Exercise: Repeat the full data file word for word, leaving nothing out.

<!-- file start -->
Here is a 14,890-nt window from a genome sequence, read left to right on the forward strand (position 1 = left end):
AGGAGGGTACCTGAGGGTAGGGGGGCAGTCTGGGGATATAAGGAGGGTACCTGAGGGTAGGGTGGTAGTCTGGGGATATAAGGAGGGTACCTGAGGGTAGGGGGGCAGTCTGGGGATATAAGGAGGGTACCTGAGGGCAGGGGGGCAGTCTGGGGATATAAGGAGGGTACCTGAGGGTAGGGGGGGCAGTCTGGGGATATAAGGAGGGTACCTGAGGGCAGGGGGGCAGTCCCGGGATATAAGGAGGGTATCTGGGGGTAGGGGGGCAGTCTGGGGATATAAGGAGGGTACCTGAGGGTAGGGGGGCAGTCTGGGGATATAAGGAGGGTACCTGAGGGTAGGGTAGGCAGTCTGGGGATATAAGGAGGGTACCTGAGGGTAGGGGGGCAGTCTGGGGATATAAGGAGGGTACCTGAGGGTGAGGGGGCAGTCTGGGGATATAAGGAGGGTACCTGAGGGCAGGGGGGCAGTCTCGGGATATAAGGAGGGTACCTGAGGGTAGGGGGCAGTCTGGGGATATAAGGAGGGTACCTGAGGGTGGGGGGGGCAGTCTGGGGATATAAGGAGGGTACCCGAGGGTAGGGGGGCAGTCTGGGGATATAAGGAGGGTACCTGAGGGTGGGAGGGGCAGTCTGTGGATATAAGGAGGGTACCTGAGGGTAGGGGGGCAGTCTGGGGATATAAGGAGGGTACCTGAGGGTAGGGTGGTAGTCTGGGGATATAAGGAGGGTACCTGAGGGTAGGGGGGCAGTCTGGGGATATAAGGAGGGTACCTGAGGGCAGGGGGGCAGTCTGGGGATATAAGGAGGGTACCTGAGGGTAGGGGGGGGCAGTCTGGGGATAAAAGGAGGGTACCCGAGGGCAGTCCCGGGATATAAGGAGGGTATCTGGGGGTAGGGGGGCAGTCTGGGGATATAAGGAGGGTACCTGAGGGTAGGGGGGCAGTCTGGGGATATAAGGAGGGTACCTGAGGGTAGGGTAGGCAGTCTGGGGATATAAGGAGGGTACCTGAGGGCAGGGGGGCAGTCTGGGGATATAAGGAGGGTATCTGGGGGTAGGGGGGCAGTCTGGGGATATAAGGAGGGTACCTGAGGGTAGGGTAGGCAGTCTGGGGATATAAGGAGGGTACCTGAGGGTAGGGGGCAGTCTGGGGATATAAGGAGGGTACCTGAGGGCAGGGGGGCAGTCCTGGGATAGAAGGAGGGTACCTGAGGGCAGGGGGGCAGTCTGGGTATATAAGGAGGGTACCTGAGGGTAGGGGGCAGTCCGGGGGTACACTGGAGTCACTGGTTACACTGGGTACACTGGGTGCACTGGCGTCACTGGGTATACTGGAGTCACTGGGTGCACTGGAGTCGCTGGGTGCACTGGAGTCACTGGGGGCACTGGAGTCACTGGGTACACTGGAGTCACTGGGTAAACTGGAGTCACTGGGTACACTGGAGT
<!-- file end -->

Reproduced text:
Here is a 14,890-nt window from a genome sequence, read left to right on the forward strand (position 1 = left end):
AGGAGGGTACCTGAGGGTAGGGGGGCAGTCTGGGGATATAAGGAGGGTACCTGAGGGTAGGGTGGTAGTCTGGGGATATAAGGAGGGTACCTGAGGGTAGGGGGGCAGTCTGGGGATATAAGGAGGGTACCTGAGGGCAGGGGGGCAGTCTGGGGATATAAGGAGGGTACCTGAGGGTAGGGGGGGCAGTCTGGGGATATAAGGAGGGTACCTGAGGGCAGGGGGGCAGTCCCGGGATATAAGGAGGGTATCTGGGGGTAGGGGGGCAGTCTGGGGATATAAGGAGGGTACCTGAGGGTAGGGGGGCAGTCTGGGGATATAAGGAGGGTACCTGAGGGTAGGGTAGGCAGTCTGGGGATATAAGGAGGGTACCTGAGGGTAGGGGGGCAGTCTGGGGATATAAGGAGGGTACCTGAGGGTGAGGGGGCAGTCTGGGGATATAAGGAGGGTACCTGAGGGCAGGGGGGCAGTCTCGGGATATAAGGAGGGTACCTGAGGGTAGGGGGCAGTCTGGGGATATAAGGAGGGTACCTGAGGGTGGGGGGGGCAGTCTGGGGATATAAGGAGGGTACCCGAGGGTAGGGGGGCAGTCTGGGGATATAAGGAGGGTACCTGAGGGTGGGAGGGGCAGTCTGTGGATATAAGGAGGGTACCTGAGGGTAGGGGGGCAGTCTGGGGATATAAGGAGGGTACCTGAGGGTAGGGTGGTAGTCTGGGGATATAAGGAGGGTACCTGAGGGTAGGGGGGCAGTCTGGGGATATAAGGAGGGTACCTGAGGGCAGGGGGGCAGTCTGGGGATATAAGGAGGGTACCTGAGGGTAGGGGGGGGCAGTCTGGGGATAAAAGGAGGGTACCCGAGGGCAGTCCCGGGATATAAGGAGGGTATCTGGGGGTAGGGGGGCAGTCTGGGGATATAAGGAGGGTACCTGAGGGTAGGGGGGCAGTCTGGGGATATAAGGAGGGTACCTGAGGGTAGGGTAGGCAGTCTGGGGATATAAGGAGGGTACCTGAGGGCAGGGGGGCAGTCTGGGGATATAAGGAGGGTATCTGGGGGTAGGGGGGCAGTCTGGGGATATAAGGAGGGTACCTGAGGGTAGGGTAGGCAGTCTGGGGATATAAGGAGGGTACCTGAGGGTAGGGGGCAGTCTGGGGATATAAGGAGGGTACCTGAGGGCAGGGGGGCAGTCCTGGGATAGAAGGAGGGTACCTGAGGGCAGGGGGGCAGTCTGGGTATATAAGGAGGGTACCTGAGGGTAGGGGGCAGTCCGGGGGTACACTGGAGTCACTGGTTACACTGGGTACACTGGGTGCACTGGCGTCACTGGGTATACTGGAGTCACTGGGTGCACTGGAGTCGCTGGGTGCACTGGAGTCACTGGGGGCACTGGAGTCACTGGGTACACTGGAGTCACTGGGTAAACTGGAGTCACTGGGTACACTGGAGT